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Homeracing

The legend that is Enable and other Breeders' Cup reflections

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TwinSpires Staff

November 7th, 2018

by DICK POWELL

How lucky are we that superstar horses like ENABLE and WINX are still racing? This is a great time to follow horse racing around the world with legendary horses competing and still building their reputations. Take a moment and be thankful that we get to see them whether it is in person or on television.

Enable was the Horse of the Year in Europe in 2017 based on five straight Group 1 wins. Once stretched out in distance, she won the Epsom Oaks, Irish Oaks, beat males in the King George VI & Queen Elizabeth, the Yorkshire Oaks, and the Prix de l'Arc de Triomphe by 2 1/2 lengths.

Lucky for us, owner Juddmonte Farms announced that they would bring her back to defend her Arc title but this year's path tested every ounce of John Gosden's training ability. After many setbacks, she appeared on September 8 on the Polytrack at Kempton Park and won going 1 1/2 miles in the September (G3). Can't remember any Arc winner taking that path but the timing was what Gosden wanted and it enabled him to continue to train her forwardly.

In this year's Arc, Enable drew well and Frankie Dettori opened up a gap in the stretch that made it impossible to get caught. She held on by a desperate head and immediately, Gosden's team said they were coming to America for the Breeders' Cup Turf (G1). Many Arc winners have tried to win the Transatlantic double but none had succeeded.

Only having two wins and a very hard effort in the Arc made it difficult to determine if she could continue to move forward or would it hurt her. The bettors knew the answer as they sent her off as the 4-5 favorite with Frankie Dettori.

Dettori had two earlier turf mounts and knew that the drying-out Churchill Downs turf course had better footing on the outside as the moisture from the recent rains drained down towards the inside. In the Turf, he broke Enable sharp and had her prominently placed. Her tactical speed keeps her out of trouble and Frankie had her four wide down the backstretch the second time. Heading towards the final turn, Frankie and Enable had company on their outside as Wayne Lordan moved HUNTING HORN up on her outside and tried to keep her bottled up.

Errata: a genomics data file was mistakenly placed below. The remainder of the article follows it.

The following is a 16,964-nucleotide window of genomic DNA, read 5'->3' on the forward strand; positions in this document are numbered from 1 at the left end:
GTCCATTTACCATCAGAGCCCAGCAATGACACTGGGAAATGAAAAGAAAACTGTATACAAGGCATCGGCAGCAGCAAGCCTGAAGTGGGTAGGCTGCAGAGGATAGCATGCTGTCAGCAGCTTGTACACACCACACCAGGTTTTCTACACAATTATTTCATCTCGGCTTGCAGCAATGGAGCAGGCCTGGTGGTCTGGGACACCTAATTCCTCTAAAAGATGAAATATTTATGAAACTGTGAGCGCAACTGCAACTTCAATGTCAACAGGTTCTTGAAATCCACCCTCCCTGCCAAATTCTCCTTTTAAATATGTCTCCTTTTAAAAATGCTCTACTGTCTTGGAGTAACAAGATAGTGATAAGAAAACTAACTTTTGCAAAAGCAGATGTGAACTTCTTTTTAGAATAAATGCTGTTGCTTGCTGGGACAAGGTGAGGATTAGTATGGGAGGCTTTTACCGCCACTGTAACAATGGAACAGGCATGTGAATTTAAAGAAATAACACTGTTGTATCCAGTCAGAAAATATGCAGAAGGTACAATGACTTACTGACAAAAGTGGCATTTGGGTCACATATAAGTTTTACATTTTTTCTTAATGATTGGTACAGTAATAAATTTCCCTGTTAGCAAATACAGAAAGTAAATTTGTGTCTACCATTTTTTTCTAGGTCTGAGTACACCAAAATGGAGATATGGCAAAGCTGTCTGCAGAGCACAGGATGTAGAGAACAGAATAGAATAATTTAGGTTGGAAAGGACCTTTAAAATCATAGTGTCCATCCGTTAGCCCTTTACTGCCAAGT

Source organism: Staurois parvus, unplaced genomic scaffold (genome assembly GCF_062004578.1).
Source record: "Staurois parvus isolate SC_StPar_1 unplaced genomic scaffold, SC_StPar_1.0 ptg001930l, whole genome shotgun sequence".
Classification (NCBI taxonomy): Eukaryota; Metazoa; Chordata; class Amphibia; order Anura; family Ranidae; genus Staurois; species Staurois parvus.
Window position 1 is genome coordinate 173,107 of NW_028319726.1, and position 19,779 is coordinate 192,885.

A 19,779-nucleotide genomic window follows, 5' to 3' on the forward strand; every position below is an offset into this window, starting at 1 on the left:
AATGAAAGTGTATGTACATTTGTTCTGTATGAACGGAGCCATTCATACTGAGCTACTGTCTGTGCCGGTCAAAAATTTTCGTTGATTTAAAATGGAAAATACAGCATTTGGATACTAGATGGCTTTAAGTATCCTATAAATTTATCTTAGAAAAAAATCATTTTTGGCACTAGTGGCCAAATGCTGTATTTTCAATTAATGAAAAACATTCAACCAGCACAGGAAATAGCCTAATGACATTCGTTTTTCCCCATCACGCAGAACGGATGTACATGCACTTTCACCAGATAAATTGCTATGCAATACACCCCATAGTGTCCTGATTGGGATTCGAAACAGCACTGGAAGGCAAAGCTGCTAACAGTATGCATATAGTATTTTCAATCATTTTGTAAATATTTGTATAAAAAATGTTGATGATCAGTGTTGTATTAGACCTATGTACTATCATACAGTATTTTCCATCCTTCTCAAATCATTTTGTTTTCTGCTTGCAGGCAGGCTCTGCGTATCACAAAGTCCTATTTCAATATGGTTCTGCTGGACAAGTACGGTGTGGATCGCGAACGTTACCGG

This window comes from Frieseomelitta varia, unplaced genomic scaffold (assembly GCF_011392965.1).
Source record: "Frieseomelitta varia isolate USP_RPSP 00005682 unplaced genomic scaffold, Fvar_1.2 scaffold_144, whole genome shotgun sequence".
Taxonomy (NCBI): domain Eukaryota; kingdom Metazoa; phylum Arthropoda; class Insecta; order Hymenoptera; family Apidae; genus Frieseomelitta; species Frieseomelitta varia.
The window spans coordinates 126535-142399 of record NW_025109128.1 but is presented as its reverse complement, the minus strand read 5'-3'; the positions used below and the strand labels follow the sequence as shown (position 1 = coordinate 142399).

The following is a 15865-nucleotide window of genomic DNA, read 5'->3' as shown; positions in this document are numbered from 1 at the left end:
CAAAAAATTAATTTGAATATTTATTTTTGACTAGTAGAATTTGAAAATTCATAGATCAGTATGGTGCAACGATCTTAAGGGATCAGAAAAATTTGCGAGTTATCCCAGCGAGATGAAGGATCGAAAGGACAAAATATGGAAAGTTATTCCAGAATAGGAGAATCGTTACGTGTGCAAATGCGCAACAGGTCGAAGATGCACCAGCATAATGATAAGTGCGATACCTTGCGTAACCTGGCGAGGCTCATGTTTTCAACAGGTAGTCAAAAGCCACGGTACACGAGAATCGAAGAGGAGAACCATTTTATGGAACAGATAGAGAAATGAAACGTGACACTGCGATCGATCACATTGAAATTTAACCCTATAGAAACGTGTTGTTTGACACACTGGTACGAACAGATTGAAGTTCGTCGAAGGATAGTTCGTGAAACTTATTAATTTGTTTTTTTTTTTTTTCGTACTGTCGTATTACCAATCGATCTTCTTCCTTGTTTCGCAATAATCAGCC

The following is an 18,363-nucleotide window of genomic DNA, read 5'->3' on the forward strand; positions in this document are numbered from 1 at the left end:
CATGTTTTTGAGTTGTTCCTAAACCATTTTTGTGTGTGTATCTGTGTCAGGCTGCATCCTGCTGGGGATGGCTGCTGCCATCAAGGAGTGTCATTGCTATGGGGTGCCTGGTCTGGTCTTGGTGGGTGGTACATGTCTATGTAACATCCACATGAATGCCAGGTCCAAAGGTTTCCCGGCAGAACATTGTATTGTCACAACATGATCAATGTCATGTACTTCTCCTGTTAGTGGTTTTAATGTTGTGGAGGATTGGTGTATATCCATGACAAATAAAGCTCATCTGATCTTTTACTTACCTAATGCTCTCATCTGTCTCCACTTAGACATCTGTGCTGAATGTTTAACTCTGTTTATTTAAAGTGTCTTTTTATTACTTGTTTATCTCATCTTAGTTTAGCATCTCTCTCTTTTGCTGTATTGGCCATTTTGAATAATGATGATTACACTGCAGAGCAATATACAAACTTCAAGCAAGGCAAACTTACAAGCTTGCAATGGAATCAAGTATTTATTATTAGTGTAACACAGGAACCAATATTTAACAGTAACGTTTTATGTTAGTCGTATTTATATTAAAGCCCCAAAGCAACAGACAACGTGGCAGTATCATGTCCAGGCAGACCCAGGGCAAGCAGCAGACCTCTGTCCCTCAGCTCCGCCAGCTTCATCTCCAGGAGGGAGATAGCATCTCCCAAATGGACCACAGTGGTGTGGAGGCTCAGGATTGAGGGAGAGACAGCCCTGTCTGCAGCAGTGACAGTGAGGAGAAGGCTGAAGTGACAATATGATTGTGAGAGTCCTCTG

It worked for a moment and when they turned for home, Enable was engaging with Hunting Horn. While this was going on far off the inner hedge, Ryan Moore had Hunting Horn's stablemate MAGICAL in a drive and for one, fleeting moment, it looked like Enable might lose. Moore is as tough a finishing jockey as there is and Frankie had to pull out all stops in the stretch run. For another fleeting moment, it looked like Frankie was going to pull another Swain at Churchill Downs as she drifted even farther out but nothing was going to deny her. Enable pulled away to a three-quarters of a length victory over her younger rival.

The question in the winner's circle was would she come back to race at the age of five? It makes some sense for a female since a top-tier colt can go to stud and get 200 broodmares at a $100,000 stud fee. A mare can only produce one foal per year and it can't be worth what a first-year stallion can generate, but Juddmonte is not in it for the money. It was only a few years ago that Treve won back-to-back Arcs and tried to win a third in 2015. She was a terrific fourth, only beaten 2 1/2 lengths, but that was it for her.

There is a theory that horses, especially mares, lose their racing spirit as they get older. In the case of Treve, she won a Group 1 stakes race that year at Saint-Cloud over Flintshire and then prepped for the Arc with a win in the Prix Vermeille (G1) at course and distance. Most top mares have enormous value coming off the track and there is not a big sample of those that keep racing at the top of the game.

In Australia, not only do we have Winx still going strong at the age of seven but Makybe Diva won three straight renewals of the Melbourne Cup (G1) and Black Caviar remained unbeaten through the age of five after 25 starts. It can be done and keep your fingers crossed that Enable tries to do it.

The Churchill Downs' turf course was puzzling on Friday and Saturday for handicappers and riders. When the rain stopped and it started drying out, the inside 22 feet should have had the best footing since the temporary rail had just been taken down. In the Breeders' Cup Juvenile Turf Sprint on Friday, BULLETIN gunned to the front, battled and pulled away in the stretch. The next turf race was the Breeders' Cup Juvenile Fillies Turf (G1) and NEWSPAPEROFRECORD went to the front and never looked back.

Two races does not prove there is a trend but even in the Breeders' Cup Juvenile Turf (G1), third-place finisher Somelikeithotbrown held on gamely after setting a demanding pace.

Saturday was a beautiful day and the turf dried out some more. The problem was that it dried out faster on the outside and instead of saving ground on the inside, like you are supposed to do on the turf, the preferred path was as far out as you wanted it to be. I have always maintained that a drying out main track is one of the toughest tracks to handicap and now we had a drying out turf course that some riders figured out. In Europe, it would have been listed as "Good with Yielding parts."

You might have noticed that the first two finishers in the Turf were females. Let's hope that the connections of MONOMOY'S GIRL noticed and begin to race her outside of her division. She would have every chance if she were to contest the Pegasus World Cup (G1) or any other major race on the dirt next year. She finished first in six straight Grade 1s against females, and anywhere else in the world she would be racing against open company.
 

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